A Dog’s Way Home, 2019.
Directed by Charles Martin Smith.
Starring Bryce Dallas Howard, Ashley Judd, Alexandra Shipp, Jonah Hauer-King, Edward James Olmos, Wes Studi, Chris Bauer, and Patrick Gallagher.
A dog travels 400 miles in search of her owner.
There is no hesitation in calling A Dog’s Purpose a below-average film, but for all of its manipulative doggie death, there was still a rather satisfyingly emotional ending emerging from a somewhat creative narrative framework, a debate on sadism notwithstanding. A Dog’s Way Home is even worse, foregoing an unorthodox children’s plot grounded in reincarnation in favor of a bargain bin version of Homeward Bound that is less inspired and more generic than the direct-to-video sequels that followed that timeless family-friendly classic.
This time around Charles Martin Smith occupies the director’s chair (he’s in familiar territory here, having directed a pair of Dolphin Tale movies and the original Air Bud, you know, before studio executives ran that franchise into the ground having the dog play every sport known to mankind multiple times over), but from the formulaic and bland unfolding of the story, one can’t be faulted for assuming that the novels these films are based on switched authors. Alas, A Dog’s Way Home is once again based on a book from W. Bruce Cameron, who also co-writes the screenplay again with Cathryn Michon, the latter of the two feeling more present as the style of telling the actual story and dialogue still remains fairly similar to the first film.
Bryce Dallas Howard voices Bella, loosely classified as a pitbull which causes problems with her owners (Jonah Hauer-King as a young animal rights activist and VA employee Lucas, who also lives with his former military mother Terri, as played by the always reliable Ashley Judd, incapable of living alone but happily available to watch over the pup when no one else is around) and an unnecessarily uptight and stingy police force that would rather threaten to impound the dog, eventually euthanizing it if it is caught running around the neighborhood a certain amount of times, for no real reason other than outdated logic that this dog must be rabid and violent because of its breed. Not so subtly, the script draws one or two comparisons to racism with the situation, but A Dog’s Way Home is more concerned with the inevitable separation and journey back home, providing numerous silly scenarios along the way, to actually make a statement about anything worthwhile.
While searching for a suitable home outside the restrictions of this overblown police force (Edward James Olmos leads the pack, and cartoonishly so), Bella is dropped off with a friend who allows the dog to escape by both extreme stupidity and plot convenience. I realize there are a lot of movies that would never actually happen without one character making a fatal mistake, and sometimes the movies that still come from such a mishap still wind up very good, but here you just want to roll your eyes and leave the theater.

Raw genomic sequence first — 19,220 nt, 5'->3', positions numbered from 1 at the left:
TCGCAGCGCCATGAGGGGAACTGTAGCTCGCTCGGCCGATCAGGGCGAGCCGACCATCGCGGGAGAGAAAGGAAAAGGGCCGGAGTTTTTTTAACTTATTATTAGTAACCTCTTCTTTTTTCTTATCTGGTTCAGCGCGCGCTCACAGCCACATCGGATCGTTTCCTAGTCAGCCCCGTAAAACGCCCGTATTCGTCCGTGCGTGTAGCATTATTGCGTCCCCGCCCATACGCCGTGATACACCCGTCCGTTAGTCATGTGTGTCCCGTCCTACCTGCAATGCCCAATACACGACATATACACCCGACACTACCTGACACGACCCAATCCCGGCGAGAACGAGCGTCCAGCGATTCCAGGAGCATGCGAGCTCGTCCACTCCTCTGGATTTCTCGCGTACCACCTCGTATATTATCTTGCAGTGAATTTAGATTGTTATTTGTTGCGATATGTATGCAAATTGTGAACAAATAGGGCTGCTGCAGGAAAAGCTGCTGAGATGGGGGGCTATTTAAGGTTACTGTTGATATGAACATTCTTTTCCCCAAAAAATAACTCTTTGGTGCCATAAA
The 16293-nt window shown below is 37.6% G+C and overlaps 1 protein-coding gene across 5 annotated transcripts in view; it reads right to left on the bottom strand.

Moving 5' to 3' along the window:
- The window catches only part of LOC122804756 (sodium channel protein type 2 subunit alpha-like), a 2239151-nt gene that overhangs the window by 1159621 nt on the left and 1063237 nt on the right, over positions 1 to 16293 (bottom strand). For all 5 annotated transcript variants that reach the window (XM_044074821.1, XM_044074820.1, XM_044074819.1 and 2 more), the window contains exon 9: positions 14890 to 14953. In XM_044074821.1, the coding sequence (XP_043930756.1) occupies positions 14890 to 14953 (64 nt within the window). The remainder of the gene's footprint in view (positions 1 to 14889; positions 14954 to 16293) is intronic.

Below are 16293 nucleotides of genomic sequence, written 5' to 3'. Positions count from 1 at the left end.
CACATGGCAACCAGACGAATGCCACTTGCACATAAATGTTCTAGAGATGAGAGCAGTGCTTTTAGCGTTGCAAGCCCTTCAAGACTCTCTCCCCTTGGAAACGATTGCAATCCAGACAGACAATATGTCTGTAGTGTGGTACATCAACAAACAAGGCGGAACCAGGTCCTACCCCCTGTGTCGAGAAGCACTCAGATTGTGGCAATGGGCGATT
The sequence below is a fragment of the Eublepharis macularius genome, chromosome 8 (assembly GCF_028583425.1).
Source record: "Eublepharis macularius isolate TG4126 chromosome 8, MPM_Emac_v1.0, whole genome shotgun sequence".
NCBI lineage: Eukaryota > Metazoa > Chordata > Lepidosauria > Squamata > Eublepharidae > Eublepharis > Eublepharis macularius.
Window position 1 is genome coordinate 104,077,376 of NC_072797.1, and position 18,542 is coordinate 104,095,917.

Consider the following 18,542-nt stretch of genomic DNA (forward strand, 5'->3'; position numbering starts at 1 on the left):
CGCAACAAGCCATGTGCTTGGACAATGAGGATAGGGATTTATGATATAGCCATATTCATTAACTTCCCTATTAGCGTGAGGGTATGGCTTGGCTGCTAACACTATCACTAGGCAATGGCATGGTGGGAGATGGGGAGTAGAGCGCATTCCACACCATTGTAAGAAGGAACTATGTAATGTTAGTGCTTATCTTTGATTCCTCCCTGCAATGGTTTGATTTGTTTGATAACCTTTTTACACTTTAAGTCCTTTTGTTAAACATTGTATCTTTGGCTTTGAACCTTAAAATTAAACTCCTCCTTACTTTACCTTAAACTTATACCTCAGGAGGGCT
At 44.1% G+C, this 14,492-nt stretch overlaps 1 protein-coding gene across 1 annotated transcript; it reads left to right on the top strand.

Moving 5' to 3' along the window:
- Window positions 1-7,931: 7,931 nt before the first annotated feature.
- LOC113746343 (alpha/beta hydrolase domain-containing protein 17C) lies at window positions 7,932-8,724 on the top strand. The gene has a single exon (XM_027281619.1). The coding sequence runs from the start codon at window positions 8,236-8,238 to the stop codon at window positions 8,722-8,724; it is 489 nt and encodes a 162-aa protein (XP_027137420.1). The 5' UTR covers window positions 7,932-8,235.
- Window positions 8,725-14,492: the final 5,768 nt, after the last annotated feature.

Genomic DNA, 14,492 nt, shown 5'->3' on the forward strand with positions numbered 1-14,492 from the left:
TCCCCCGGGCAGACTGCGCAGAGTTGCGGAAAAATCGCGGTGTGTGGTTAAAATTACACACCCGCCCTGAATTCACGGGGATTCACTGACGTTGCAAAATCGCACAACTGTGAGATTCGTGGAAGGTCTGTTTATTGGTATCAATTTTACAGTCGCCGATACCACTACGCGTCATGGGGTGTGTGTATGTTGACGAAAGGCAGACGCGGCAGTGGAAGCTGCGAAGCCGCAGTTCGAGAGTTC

While finding her way home, Bella also befriends a baby cougar that she assists in finding food (among other things) following a pack of hunters murdering her mother (it’s nice that the film condemns hunting, but it’s also done so in the most in-your-face way that it ends up meaning nothing). Said baby cougar is completely rendered in CGI and a quite ghastly creation, looking somehow more distracting than the nonstop visual glitches that kept occurring (this wasn’t the film’s fault, the projection simply wasn’t working right). Another dog also comes into the picture, and I shit you not, at one point in this movie a small dog causes a catastrophic avalanche that injures a human and creates a perilous life or death chase sequence. The tagline for A Dog’s Way Home states that “a lot can happen between lost and found”, operating as a threat leaving audiences wondering what contrived event could possibly occur next before the obvious, overly sentimental ending (made even more cloying with terrible feel-good songs that persist throughout the entire movie).
As previously mentioned, Bryce Dallas Howard takes over doggie voice acting duties, essentially doing the same thing Josh Gad did the first time around. The narration revolves around lazy fish out of water humor that sees Bella attempting to figure out what humans are commanding or asking of her. This cutesy inquisitive portrayal once again wears thin quickly, revealing that Bella actually has no character. Furthermore, sometimes the narration makes such obvious comments that I wouldn’t be surprised if a seven-year-old got an angry feeling as if A Dog’s Way Home was treating them like they are a dumb animal. That’s also a shame as I could see a few parts of the movie functioning as legitimately entertaining if the dialogue were stripped away, leaving viewers observing rather than listening to Bella state the obvious. There is a game Bella and Lucas play called “Go Home” to avoid being impounded by authorities; it’s a game I wanted to play around 20 minutes into the film.
Clearly, A Dog’s Way Home was not for me, but I suppose if you’re the type of person that loves dogs so much you don’t care how generic and eager to please a film about them is, you will find some enjoyment. I would also argue that such a niche fan base deserves better, and should throw on Isle of Dogs another time, provided they haven’t already seen Wes Anderson’s beautifully animated and fantastic love letter to canines.
Flickering Myth Rating – Film: ★ / Movie: ★ ★
Robert Kojder is a member of the Chicago Film Critics Association and the Flickering Myth Reviews Editor. Check here for new reviews, friend me on Facebook, follow my Twitter or Letterboxd, check out my personal non-Flickering Myth affiliated Patreon, or email me at MetalGearSolid719@gmail.com